Photography course

Veterans Create Art in USF Photography Class

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University of South Florida Museum of Contemporary Art runs a five-week photography program that has a unique group of students.

The class, called “Break down barriers,” is small with only 15 participants, but they all have one thing in common: every student is a veteran.

Wearing a blue Hawaiian shirt and a slightly twisted hat, college student Larry Busby pulls a lime-green Dum-Dum lollipop from what appears to be an endless supply in his backpack.

Busby joined the Navy in 1978 and was educated as a photographer before taking a long hiatus.

“After I left the Navy, 10 years later, I put my camera down and went out to find a real job,” Busby said. “I didn’t want to do the starving artist thing, so I finally became a ranger and I’ve been a ranger for about 24 years.”

Now that he is about to retire, Busby has decided to start taking pictures again. But the last time he took pictures, he was using a darkroom to develop the film.

After not working with a camera for about three decades, Busby lost himself in today’s digital age.

A self-portrait of Larry Busby taken during class.

“About two years ago I chose [photography] and the whole world had changed,” Busby said. “I didn’t know what a JPEG or a raw file was, I didn’t know the difference. Megabytes, megapixels, I didn’t know anything about it, so I had to learn.

Teacher Jim Reiman taught students how to use Adobe Lightroom. Reiman is also the principal photographer of The Tampa Art Institute.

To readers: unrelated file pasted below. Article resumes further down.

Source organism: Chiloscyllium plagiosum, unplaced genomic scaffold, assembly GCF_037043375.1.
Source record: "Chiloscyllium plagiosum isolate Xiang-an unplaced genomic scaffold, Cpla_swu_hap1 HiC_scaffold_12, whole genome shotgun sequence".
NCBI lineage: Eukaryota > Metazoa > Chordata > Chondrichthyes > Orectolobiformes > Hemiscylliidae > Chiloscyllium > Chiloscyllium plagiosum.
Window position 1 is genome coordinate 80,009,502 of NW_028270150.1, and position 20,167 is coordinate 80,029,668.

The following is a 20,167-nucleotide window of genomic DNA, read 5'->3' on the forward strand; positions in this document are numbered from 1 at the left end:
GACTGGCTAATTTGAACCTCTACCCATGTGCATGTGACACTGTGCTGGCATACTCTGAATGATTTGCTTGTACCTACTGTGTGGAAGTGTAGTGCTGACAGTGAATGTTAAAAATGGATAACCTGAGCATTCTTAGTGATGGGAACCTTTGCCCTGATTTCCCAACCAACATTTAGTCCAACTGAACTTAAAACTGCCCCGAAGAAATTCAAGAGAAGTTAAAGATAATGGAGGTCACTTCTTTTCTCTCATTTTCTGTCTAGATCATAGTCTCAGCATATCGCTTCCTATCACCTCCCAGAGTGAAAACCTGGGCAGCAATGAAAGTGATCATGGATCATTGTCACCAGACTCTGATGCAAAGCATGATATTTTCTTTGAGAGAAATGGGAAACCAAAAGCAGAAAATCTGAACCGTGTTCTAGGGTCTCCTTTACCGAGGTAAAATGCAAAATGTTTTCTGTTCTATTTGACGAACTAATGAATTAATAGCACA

“This is a photography workshop where we introduce students to ways to do portraits,” Reiman said. “Each week we talk a bit about a concept, then we do some technical work, then we try to put it all together.”

With all of Busby’s experience, he has an eye for finding great shots. This class gives him the opportunity to improve his photos.

“It’s like giving a painter more brushes,” Busby said. “The more brushes a painter has, the more creative he can be, right? Same thing here. The more brushes I have here with technology, the more creative I can be.

While Busby seeks a career in photography, for her schoolmate Jayme Williams, art is a hobby. She served in the Navy for six years before graduating from USF Sarasota-Manatee in 2017.

“I love photographing everything, especially insects, nature and animals,” Williams said. “What I really like to do is express myself, so photography is one of those things where no matter what you do people can’t tell you if it’s good, bad. or bad photo. It’s you.”

Part of the class is devoted to self-portraiture, which Busby uses as a way to tell his own story.

He used to fly a P-3Orion spy plane when he was in the navy. As a ranger, he had to put out forest fires and clean up hurricane debris.

“I’m obscuring my face in all these images that tell the story of my jobs,” Busby said. “These are nameless and faceless jobs. No one knows who did it, but someone did and it was me.

USF CAM will select two photographs of each of the 15 students at the end of the course. These photos will be exhibited on December 12 and 13.

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